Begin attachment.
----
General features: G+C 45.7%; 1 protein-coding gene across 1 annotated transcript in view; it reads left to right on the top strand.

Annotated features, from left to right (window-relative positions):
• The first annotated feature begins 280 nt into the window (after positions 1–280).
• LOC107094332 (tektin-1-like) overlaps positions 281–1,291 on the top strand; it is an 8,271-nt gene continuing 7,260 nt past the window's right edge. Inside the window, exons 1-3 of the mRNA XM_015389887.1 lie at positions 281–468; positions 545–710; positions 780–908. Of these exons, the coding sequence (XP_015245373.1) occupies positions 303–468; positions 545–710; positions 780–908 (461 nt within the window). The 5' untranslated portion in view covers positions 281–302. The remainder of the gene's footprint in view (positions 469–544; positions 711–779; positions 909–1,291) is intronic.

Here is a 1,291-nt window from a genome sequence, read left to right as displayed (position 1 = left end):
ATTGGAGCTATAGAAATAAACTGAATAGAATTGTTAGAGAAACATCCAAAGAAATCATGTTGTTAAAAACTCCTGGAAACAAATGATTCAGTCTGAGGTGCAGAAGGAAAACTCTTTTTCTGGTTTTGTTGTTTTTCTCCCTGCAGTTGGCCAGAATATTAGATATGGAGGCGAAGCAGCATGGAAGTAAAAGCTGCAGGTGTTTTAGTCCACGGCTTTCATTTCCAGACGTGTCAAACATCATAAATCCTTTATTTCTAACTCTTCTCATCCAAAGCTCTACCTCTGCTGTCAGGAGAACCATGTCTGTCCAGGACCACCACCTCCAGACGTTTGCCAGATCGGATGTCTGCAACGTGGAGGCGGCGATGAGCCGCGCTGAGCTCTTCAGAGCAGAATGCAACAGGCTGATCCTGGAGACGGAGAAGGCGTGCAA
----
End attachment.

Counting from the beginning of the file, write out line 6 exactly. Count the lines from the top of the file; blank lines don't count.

ATTGGAGCTATAGAAATAAACTGAATAGAATTGTTAGAGAAACATCCAAAGAAATCATGTTGTTAAAAACTCCTGGAAACAAATGATTCAGTCTGAGGTGCAGAAGGAAAACTCTTTTTCTGGTTTTGTTGTTTTTCTCCCTGCAGTTGGCCAGAATATTAGATATGGAGGCGAAGCAGCATGGAAGTAAAAGCTGCAGGTGTTTTAGTCCACGGCTTTCATTTCCAGACGTGTCAAACATCATAAATCCTTTATTTCTAACTCTTCTCATCCAAAGCTCTACCTCTGCTGTCAGGAGAACCATGTCTGTCCAGGACCACCACCTCCAGACGTTTGCCAGATCGGATGTCTGCAACGTGGAGGCGGCGATGAGCCGCGCTGAGCTCTTCAGAGCAGAATGCAACAGGCTGATCCTGGAGACGGAGAAGGCGTGCAA